Again, the ones I’m in now are the most influential at the moment, but if I had to pick one from my whole time here I would say Classical Figure sculpture with instructor Earl Enriquez. Even now, when I’m working on sculptures, I still hear Earl’s words. For instance, the first time I ever saw anyone use a rake tool was in that class and I figured I’d try one out and see what it was all about. So I pick up a rake and start raking the hell out of my sculpture sort of wondering what the point of it was. After a minute on this Earl came over and demonstrated how I should be using the rake and told me, “You have to use the tool in a way that compliments the form, like this.” And he demonstrated how to do it. I nodded and said, “Oh, alright, I see. Thank you.” But in my mind I was thinking, “I have no idea what that even means.” Now it’s been a couple years since I took that class and nearly every time I put tool to clay I think of that moment and I try to make sure that I’m using my tools in a way that will complement the form. Thank you Earl.

What do you hope to be doing ten years from now?

You know, I don’t really hope for things to happen, I just make specific plans and work to achieve them. I don’t always end up where I originally thought I would, but I rarely regret the journey.

A current work-in-progress

A current work-in-progress

New Work by FASCU Instructor Thomas Marsh

New AAU Fine Art Sculpture online instructor Thomas Marsh recently shared one of his latest pieces with us, a 5-foot tall sculpture of St. Joseph, Protector of Preachers, which will soon be cast in bronze. From the artist:

“This sculpture represents St. Joseph of the Holy Family, and will be located in the courtyard of a priory (residence building) of a group of Dominican priests in Charlottesville, VA. The dog with the torch is a traditional symbol of the Dominican religious order. Joseph’s tools, tunic, and sandals are authentic representations of those items from that time period in the Middle East.”

Thomas Marsh is a classical figurative sculptor who has specialized in figure and portrait sculpture for public and private display since 1977. He is currently instructing FASCU online courses in Life-Size Figure Modeling (360OL1) and MS: Figurative Sculpture Portrait (642OL1).

Be sure to check out his incredible body of work at his official website here.

Spring Show 2013 Interviews: Gwen Pier and Robin Salmon

We’re a little late getting to these interviews as Spring Show 2013 is now a couple months behind us, but these are definitely worth a watch. National Sculpture Society Executive Director Gwen Pier (above) and Brookgreen Gardens‘ Curator Robin Salmon (below) evaluate the latest offerings from FASCU and suggest potential opportunities for sculptors of all stripes.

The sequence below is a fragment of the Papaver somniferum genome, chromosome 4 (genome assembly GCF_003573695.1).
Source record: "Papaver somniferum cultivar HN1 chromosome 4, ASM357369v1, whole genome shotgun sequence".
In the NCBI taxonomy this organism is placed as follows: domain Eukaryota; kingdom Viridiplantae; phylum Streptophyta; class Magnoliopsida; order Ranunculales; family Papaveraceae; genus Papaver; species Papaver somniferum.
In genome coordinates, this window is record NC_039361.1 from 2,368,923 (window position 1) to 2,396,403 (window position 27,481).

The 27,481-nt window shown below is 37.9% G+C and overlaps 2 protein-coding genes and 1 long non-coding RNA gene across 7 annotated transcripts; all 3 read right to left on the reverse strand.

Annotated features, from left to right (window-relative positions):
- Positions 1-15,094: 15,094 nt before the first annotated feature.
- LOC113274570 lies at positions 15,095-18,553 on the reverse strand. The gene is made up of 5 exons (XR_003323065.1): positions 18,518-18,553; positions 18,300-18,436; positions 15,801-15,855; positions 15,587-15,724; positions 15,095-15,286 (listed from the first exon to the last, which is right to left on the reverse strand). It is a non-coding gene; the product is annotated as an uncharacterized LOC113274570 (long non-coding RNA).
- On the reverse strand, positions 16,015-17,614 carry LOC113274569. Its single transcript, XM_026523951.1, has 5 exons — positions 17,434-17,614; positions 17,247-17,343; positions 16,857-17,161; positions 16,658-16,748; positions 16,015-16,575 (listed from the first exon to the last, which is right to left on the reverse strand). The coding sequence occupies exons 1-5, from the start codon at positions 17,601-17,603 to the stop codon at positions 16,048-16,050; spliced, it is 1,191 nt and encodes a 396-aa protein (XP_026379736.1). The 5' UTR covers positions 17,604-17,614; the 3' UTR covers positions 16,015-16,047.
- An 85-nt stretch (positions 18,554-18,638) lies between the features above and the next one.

Sculpting Surf Gods to Save Beaches


Outside Lands, the annual music, arts and food festival that overtakes San Francisco’s Golden Gate Park for a weekend every August, hosted one attraction this year that gave Academy of Art University Sculpture Chair Lawrence Noble an opportunity to combine the reckless twenty-something surfer of his youth with the deliberate and delicate sculptor of maturity. The result? A sculpted Egyptian relief with surfing gods, of course!

For two days at the event and for several days after, Noble crafted a striking glyph-laiden tablet depicting an Egyptian goddess with surfboard for Surfrider Foundation, an organization dedicated to the protection and enjoyment of oceans, waves and beaches. The sculpture also served to raise awareness for the upcoming Carve San Francisco sand sculpting event, where Noble will be acting as judge.

“Lawrence Noble is not only one of the most versatile artists of our time, but he is also a surfer and someone who celebrates the beauty and majesty of the ocean,” said Kathryn Keown, Founder and Executive Director of Carve. “We are privileged to have Lawrence offer his artistry and guidance at the Carve events.”

Lawrence Noble sculpts the Egyptian surf gods piece at Outside Lands

Lawrence Noble sculpts the Egyptian surf gods piece at Outside Lands

The sculpture, which gives a nod to both surfing and sand, will be showcased at the Carve San Francisco event at Crissy Field on October 16-20, where it’s likely to be sold to benefit Surfrider Foundation.

While Noble’s surfing days are far behind him, he found the experience of sculpting the Surfrider piece highly rewarding.

“The joy of sculpting can always be tempered by the joy of discovery, even if it is a rediscovery of a past experience,” says Noble. “The iconic nature of the ancients has appealed to me for a long time, and this event afforded the opportunity to combine passions in some new visual territory.”

While the relief image of surf goddesses is clearly a vision of fantasy, the hieroglyphics, when translated, are not.

“Carve Your Destiny!” it reads, according to Noble. “And I mean it!”

Learn more about Surfrider Foundation at surfrider.org and Carve San Francisco – in which FASCU students Jihoon Choi and Seok don Choi are participants – at facebook.com/CarveSanFrancisco.